Infantry Combat Systems – Mobility & Ergonomics

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Apart from their additional weight vests block natural ventilation, preventing sweat heat dissipation. Physiological tests have demonstrated that body and surface temperature of soldiers wearing bulletproof vests can rise by up to 2C degrees (4F) after one hour continuous physical workout, compared to those not wearing vests. Since sweat is gathered between the shirt and vest, air becomes saturated with humidity and the body’s natural cooling process renders ineffective, resulting in increased heartbeat and body temperature, to extreme levels effecting physical and mental capabilities.

The introduction of “breathing” clothing apparatus, such as athletic garmentsactive air circulation or micro-cooling, as well as redesigned protective vests, introducing larger gaps between the uniform and shield could reduce such adverse effects improving the soldier’s sustained physical abilities.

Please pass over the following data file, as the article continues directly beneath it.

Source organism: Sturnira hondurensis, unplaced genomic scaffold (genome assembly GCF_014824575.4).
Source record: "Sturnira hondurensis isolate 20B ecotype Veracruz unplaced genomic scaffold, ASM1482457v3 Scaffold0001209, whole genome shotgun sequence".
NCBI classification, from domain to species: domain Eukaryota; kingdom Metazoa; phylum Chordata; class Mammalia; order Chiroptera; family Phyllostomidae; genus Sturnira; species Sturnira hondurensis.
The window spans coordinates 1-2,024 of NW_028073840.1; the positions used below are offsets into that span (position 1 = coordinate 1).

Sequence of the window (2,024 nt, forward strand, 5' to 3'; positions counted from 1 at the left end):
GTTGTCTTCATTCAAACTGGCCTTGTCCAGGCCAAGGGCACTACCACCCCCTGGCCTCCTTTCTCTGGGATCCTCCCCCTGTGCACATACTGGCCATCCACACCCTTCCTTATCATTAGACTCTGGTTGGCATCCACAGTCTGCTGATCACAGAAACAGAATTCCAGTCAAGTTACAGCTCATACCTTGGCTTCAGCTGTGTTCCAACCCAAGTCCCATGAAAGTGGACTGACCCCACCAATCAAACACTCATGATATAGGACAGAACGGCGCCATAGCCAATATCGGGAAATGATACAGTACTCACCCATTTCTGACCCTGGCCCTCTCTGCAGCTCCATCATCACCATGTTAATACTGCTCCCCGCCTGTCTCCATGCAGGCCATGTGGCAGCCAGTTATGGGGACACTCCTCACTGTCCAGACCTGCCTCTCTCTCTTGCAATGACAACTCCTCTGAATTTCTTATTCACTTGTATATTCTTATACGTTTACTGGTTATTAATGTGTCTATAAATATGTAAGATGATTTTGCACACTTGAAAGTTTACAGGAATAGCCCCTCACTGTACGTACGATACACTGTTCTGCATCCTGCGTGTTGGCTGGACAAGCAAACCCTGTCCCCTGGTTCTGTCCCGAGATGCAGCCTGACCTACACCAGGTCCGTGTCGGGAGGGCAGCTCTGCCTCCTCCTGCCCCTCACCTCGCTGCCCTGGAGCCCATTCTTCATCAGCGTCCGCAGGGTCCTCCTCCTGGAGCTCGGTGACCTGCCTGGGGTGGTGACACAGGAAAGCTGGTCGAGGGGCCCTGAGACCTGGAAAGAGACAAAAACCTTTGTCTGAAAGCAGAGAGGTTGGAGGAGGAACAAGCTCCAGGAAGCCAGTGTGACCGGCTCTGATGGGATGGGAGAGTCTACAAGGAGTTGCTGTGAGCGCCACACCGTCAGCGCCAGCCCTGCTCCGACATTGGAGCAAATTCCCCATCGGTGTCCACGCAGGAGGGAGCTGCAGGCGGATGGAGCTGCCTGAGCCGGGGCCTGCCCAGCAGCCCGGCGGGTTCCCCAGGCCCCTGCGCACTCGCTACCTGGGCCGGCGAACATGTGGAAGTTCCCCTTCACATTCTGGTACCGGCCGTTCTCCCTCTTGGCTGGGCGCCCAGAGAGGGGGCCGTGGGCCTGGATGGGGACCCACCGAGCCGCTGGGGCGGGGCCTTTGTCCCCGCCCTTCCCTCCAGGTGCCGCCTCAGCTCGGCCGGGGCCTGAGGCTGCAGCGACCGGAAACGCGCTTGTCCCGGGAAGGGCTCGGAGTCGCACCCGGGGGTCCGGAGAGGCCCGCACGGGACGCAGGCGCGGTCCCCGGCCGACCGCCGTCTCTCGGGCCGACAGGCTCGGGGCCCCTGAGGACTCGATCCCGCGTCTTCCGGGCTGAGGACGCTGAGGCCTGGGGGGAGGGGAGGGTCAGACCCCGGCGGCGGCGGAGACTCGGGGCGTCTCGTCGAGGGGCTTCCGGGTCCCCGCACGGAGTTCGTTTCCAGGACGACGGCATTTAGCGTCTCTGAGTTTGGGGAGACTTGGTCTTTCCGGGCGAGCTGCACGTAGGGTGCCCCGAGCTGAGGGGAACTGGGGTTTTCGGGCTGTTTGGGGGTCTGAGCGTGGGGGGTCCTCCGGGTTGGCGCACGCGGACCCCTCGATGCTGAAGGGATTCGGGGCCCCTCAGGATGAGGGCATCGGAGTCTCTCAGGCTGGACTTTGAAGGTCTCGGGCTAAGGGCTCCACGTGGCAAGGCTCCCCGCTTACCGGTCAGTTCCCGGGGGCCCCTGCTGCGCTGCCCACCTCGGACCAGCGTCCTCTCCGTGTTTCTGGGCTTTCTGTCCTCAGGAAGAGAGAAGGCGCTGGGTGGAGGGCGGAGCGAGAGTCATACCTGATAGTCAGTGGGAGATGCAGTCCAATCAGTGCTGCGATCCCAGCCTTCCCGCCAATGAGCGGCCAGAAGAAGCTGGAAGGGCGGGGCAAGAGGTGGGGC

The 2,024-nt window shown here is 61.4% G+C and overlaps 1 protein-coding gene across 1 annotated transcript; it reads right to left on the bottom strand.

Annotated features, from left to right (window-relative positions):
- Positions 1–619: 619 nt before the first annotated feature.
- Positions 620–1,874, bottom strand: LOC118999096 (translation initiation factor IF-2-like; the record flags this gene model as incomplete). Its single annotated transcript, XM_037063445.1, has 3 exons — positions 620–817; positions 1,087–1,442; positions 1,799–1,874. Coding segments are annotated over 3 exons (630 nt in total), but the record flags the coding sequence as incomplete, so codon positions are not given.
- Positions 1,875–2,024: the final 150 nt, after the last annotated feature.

Improving mobility of individual soldiers can be achieved by providing lighter, improved fitting and more comfortable equipment, and optimizing to physiological conditions under which they fight. Infantrymen usually go to war carrying loads of up to 50 kg, including personal and mission-specific equipment. Infantry combat suits are designed to reduce this load below 25kg. Further mobility improvements include providing pads to protect neck, knees, elbows and shoulders. Such pads offer mechanical or ballistic protection and assist the soldier in maintaining positions for extended durations. Another mobility improvement can be achieved by offloading some supplies to onto a small load carrier, be it exoskeletons, an ATV or small and maneuverable robotic “mule” which can closely follows the troops.

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